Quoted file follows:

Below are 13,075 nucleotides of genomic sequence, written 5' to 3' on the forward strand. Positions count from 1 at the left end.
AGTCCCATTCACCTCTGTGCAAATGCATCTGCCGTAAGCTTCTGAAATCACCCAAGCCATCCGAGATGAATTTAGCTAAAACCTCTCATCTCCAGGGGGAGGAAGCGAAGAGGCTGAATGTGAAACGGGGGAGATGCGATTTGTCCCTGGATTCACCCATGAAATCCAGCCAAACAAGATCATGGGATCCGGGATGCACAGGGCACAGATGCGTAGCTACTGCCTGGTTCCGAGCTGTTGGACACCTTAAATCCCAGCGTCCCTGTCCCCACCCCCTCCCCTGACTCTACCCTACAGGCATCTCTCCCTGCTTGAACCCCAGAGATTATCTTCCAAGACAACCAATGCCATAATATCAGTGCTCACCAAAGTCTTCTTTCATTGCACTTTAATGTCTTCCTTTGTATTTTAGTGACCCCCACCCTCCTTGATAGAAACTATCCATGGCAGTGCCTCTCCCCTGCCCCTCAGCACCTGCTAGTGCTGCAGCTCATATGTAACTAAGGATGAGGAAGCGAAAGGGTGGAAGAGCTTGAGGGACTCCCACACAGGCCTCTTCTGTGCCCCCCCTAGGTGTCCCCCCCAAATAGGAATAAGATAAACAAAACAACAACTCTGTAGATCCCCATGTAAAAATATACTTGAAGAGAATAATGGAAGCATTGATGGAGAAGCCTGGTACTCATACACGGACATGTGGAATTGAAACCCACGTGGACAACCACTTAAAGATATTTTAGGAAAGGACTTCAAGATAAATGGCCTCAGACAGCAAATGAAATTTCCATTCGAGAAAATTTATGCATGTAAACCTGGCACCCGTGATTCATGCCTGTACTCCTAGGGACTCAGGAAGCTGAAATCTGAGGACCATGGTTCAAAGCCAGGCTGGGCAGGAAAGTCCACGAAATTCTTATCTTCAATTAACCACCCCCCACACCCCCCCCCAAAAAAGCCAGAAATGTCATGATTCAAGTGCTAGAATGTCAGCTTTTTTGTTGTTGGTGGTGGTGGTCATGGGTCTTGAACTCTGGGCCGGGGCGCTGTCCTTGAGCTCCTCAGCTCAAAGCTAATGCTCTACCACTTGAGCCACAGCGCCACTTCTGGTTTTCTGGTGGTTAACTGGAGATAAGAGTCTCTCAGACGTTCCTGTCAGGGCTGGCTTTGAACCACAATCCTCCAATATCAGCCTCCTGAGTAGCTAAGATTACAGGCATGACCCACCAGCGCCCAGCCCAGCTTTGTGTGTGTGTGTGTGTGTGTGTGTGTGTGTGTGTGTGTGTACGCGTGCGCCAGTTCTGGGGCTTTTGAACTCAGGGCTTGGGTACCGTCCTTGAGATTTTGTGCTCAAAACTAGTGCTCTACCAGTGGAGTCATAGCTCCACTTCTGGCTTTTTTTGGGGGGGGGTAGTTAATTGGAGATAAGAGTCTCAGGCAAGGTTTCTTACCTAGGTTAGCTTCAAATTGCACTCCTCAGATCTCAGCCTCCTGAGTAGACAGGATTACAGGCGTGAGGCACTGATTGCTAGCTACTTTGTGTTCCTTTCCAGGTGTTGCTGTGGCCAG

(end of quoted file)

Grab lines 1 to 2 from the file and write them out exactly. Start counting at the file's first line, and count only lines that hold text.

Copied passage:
Below are 13,075 nucleotides of genomic sequence, written 5' to 3' on the forward strand. Positions count from 1 at the left end.
AGTCCCATTCACCTCTGTGCAAATGCATCTGCCGTAAGCTTCTGAAATCACCCAAGCCATCCGAGATGAATTTAGCTAAAACCTCTCATCTCCAGGGGGAGGAAGCGAAGAGGCTGAATGTGAAACGGGGGAGATGCGATTTGTCCCTGGATTCACCCATGAAATCCAGCCAAACAAGATCATGGGATCCGGGATGCACAGGGCACAGATGCGTAGCTACTGCCTGGTTCCGAGCTGTTGGACACCTTAAATCCCAGCGTCCCTGTCCCCACCCCCTCCCCTGACTCTACCCTACAGGCATCTCTCCCTGCTTGAACCCCAGAGATTATCTTCCAAGACAACCAATGCCATAATATCAGTGCTCACCAAAGTCTTCTTTCATTGCACTTTAATGTCTTCCTTTGTATTTTAGTGACCCCCACCCTCCTTGATAGAAACTATCCATGGCAGTGCCTCTCCCCTGCCCCTCAGCACCTGCTAGTGCTGCAGCTCATATGTAACTAAGGATGAGGAAGCGAAAGGGTGGAAGAGCTTGAGGGACTCCCACACAGGCCTCTTCTGTGCCCCCCCTAGGTGTCCCCCCCAAATAGGAATAAGATAAACAAAACAACAACTCTGTAGATCCCCATGTAAAAATATACTTGAAGAGAATAATGGAAGCATTGATGGAGAAGCCTGGTACTCATACACGGACATGTGGAATTGAAACCCACGTGGACAACCACTTAAAGATATTTTAGGAAAGGACTTCAAGATAAATGGCCTCAGACAGCAAATGAAATTTCCATTCGAGAAAATTTATGCATGTAAACCTGGCACCCGTGATTCATGCCTGTACTCCTAGGGACTCAGGAAGCTGAAATCTGAGGACCATGGTTCAAAGCCAGGCTGGGCAGGAAAGTCCACGAAATTCTTATCTTCAATTAACCACCCCCCACACCCCCCCCCAAAAAAGCCAGAAATGTCATGATTCAAGTGCTAGAATGTCAGCTTTTTTGTTGTTGGTGGTGGTGGTCATGGGTCTTGAACTCTGGGCCGGGGCGCTGTCCTTGAGCTCCTCAGCTCAAAGCTAATGCTCTACCACTTGAGCCACAGCGCCACTTCTGGTTTTCTGGTGGTTAACTGGAGATAAGAGTCTCTCAGACGTTCCTGTCAGGGCTGGCTTTGAACCACAATCCTCCAATATCAGCCTCCTGAGTAGCTAAGATTACAGGCATGACCCACCAGCGCCCAGCCCAGCTTTGTGTGTGTGTGTGTGTGTGTGTGTGTGTGTGTGTGTGTGTACGCGTGCGCCAGTTCTGGGGCTTTTGAACTCAGGGCTTGGGTACCGTCCTTGAGATTTTGTGCTCAAAACTAGTGCTCTACCAGTGGAGTCATAGCTCCACTTCTGGCTTTTTTTGGGGGGGGGTAGTTAATTGGAGATAAGAGTCTCAGGCAAGGTTTCTTACCTAGGTTAGCTTCAAATTGCACTCCTCAGATCTCAGCCTCCTGAGTAGACAGGATTACAGGCGTGAGGCACTGATTGCTAGCTACTTTGTGTTCCTTTCCAGGTGTTGCTGTGGCCAG